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The, Actors’ Revolt
HISTORY’S MOST PHOTOGENIC LABOR dispute lasted thirty days, spread to eight cities, closed thirty-seven plays, and finally won performers some respect
September 1996 | Volume 47, Issue 5
Dressing rooms, usually in the cellar or the attic of the theater, were filthy and unheated and rarely had running water. Charles Shay, president of the stagehands’ union, told reporters at the time that he often did not know which subcellar had been set aside for coal and which for the chorus.
Finally, there was the satisfaction clause. Ignoring the long tradition of giving two weeks’ notice prior to dismissal, managers would label actors “unsatisfactory” and fire them on the spot, sometimes as they came offstage from their last scene in the play. Jack Hazzard was fired after playing twenty-five of the thirty weeks guaranteed in his contract although he had received excellent notices. Given no reason for his dismissal, he sued for the remaining five weeks’ pay. The case was heard six years later by the New York State Court of Appeals, which decided in favor of the manager, ruling that the satisfaction clause made it unnecessary to prove an actor’s work was poor.
To improve these abysmal working conditions, the performers knew they needed an organization to stand between them and their employers, so that disagreements could be settled quickly and without fear of reprisal. They wanted a standard contract to cover seven points: free transportation from New York and back again; a limit on free rehearsal time; two weeks’ notice; protection from dismissal without pay for actors who had rehearsed for more than one week; no increase in the number of extra performances without pay; full pay for all weeks played; and some reimbursement for women’s costumes.
Equit’s founders soon discovered that forming a union was one thing, and getting the managers and producers to recognize it was another. The managers politely sent representatives to meet with Equity’s leaders, but the discussions never resulted in decisive action. Whenever agreement seemed close at hand, the managers would suddenly object to a clause, or ask for another meeting, or simply be too busy planning their forthcoming shows to take the final step. By 1919, after six years of wrangling, the two sides were no closer to adopting a standard contract than they had been when the talks began.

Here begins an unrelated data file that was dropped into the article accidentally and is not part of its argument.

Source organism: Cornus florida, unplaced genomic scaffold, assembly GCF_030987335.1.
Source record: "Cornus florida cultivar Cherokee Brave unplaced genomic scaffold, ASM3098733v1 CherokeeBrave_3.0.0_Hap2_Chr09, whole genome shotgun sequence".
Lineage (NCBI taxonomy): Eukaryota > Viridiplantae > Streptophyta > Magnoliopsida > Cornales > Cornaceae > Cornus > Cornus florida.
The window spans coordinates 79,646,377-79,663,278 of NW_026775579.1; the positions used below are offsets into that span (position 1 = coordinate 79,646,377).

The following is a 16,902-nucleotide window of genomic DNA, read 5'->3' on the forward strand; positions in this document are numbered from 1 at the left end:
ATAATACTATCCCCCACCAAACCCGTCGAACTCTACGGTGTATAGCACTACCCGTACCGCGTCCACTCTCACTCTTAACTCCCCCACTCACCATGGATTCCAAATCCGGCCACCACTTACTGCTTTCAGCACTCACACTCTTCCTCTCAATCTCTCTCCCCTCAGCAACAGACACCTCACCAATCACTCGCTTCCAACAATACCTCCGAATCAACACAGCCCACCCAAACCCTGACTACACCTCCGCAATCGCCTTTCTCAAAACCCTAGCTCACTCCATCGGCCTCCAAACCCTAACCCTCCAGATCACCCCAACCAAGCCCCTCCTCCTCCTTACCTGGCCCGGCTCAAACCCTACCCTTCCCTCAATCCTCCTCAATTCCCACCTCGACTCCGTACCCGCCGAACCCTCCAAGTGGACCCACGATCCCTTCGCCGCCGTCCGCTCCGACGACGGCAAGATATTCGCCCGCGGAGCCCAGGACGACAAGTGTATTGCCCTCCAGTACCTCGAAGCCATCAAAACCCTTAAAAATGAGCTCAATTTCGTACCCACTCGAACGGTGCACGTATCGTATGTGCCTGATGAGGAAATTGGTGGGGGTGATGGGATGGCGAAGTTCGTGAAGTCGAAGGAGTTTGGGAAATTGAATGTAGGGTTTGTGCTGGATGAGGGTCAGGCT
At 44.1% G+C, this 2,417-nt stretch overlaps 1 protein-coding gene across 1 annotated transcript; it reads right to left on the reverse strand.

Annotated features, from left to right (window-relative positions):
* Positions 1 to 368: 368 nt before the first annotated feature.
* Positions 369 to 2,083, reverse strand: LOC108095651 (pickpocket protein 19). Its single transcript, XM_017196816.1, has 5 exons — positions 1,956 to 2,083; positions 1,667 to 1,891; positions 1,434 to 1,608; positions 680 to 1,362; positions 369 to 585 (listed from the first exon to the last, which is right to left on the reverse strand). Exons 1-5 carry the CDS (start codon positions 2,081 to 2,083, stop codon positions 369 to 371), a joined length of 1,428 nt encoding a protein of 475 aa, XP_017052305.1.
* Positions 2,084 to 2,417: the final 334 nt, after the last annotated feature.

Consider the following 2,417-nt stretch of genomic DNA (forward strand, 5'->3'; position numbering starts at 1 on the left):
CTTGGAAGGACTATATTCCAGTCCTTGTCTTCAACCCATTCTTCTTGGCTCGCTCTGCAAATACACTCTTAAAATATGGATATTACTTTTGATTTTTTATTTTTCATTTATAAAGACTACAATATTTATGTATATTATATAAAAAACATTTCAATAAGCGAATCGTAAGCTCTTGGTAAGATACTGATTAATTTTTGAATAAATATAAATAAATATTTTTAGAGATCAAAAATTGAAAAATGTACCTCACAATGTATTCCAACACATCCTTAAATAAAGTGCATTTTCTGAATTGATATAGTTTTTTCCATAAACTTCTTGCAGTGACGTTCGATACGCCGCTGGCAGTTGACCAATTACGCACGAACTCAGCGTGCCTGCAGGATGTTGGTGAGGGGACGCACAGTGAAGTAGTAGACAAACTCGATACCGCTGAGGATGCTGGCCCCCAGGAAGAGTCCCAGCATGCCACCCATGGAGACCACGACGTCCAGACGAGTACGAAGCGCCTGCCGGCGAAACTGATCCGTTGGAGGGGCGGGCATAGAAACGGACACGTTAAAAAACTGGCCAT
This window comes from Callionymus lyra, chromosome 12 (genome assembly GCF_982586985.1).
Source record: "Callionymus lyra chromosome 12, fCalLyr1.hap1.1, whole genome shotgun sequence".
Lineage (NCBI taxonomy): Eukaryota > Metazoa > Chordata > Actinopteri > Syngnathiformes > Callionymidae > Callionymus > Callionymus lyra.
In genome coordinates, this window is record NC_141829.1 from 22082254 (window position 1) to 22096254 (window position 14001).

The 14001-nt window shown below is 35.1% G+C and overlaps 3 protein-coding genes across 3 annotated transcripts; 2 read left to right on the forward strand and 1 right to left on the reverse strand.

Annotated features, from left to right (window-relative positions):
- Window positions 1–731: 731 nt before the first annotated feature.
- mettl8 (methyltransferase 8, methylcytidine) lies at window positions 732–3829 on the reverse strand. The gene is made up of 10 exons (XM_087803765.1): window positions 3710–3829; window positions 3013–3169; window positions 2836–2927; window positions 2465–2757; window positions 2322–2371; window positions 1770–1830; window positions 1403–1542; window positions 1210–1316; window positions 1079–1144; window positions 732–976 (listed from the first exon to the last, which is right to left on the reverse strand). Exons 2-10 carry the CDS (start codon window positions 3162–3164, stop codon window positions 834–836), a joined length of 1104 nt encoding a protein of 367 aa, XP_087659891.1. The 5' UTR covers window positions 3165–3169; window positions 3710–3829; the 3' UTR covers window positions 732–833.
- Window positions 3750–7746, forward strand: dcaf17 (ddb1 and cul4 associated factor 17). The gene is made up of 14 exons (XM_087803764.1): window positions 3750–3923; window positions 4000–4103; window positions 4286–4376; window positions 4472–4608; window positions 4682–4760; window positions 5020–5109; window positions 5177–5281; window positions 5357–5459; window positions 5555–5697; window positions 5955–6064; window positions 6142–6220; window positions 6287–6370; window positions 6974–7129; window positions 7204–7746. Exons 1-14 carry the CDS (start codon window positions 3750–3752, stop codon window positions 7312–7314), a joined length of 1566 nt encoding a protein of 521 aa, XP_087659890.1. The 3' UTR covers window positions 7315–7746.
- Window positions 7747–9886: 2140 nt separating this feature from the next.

Matters might have continued in this way indefinitely had the managers not decided to follow the bad advice of one of their leaders, E. F. Albee. A pugnacious theater owner who had successfully broken the National Vaudeville Artists union, Albee convinced the producing managers that the way to deal with Equity was to take the offensive: Attack Equity’s leaders, shaking the faith of their followers in every possible way. Eure as many prominent performers as possible from Equity by offering them more money and better contracts. Organize a rival union headed by as many prominent players as could be found. Promise this union everything it wanted. And refuse to negotiate with Equity.
Faced with this newly aroused opposition, Equity’s leaders realized they needed allies to survive. Following the example of their colleagues in the musicians’ and stagehands’ unions, they applied for affiliation with the American Federation of Labor. This tactic was not immediately popular with Equity’s members, many of whom were still reluctant to identify themselves with organized labor. But at a highly charged meeting at the Hotel Astor, Equity’s president, Francis Wilson, entreated the actors to stand alongside Victor Herbert, John Philip Sousa, and Walter Damrosch, all members of the American Federation of Musicians. “Why should the actor hesitate?” asked Equity magazine. “Is it professional false pride, or stupidity, or empty-headed vanity? Ours is not a profession. It isn’t even a trade. It hasn’t the dignity of a vocation. It’s only a job! And half the time we don’t get paid for it.” Of the more than nine hundred Equity members crowded into the ballroom, all but twenty-one voted to join the AFL.
At first Equity’s application was turned down. The AFL had already granted a charter to an organization of vaudeville performers called the White Rats. But a series of intricate negotiations led at last, on July 18, 1919, to the creation of the Associated Actors and Artistes of America (the Four A’s), an umbrella organization covering the entire entertainment field. The Four A’s then recognized Equity as representing theater actors; a separate organization was set up for vaudeville performers. Bolstered by their AFL affiliation, Equity’s leaders could now consider a strike.
In late July, just as casting for the 1919 season was to begin, the manager-approved Actors Cooperative Association began to gather strength. To the surprise and dismay of Equity’s leaders, Mr. and Mrs. Charles Coburn were listed among its 160 members. Coburn’s production of The Better ‘Ole , with himself in the lead, was a hit at the Booth Theater. As an actor-manager, he explained, “I am on both sides, and it is verv hard for me.”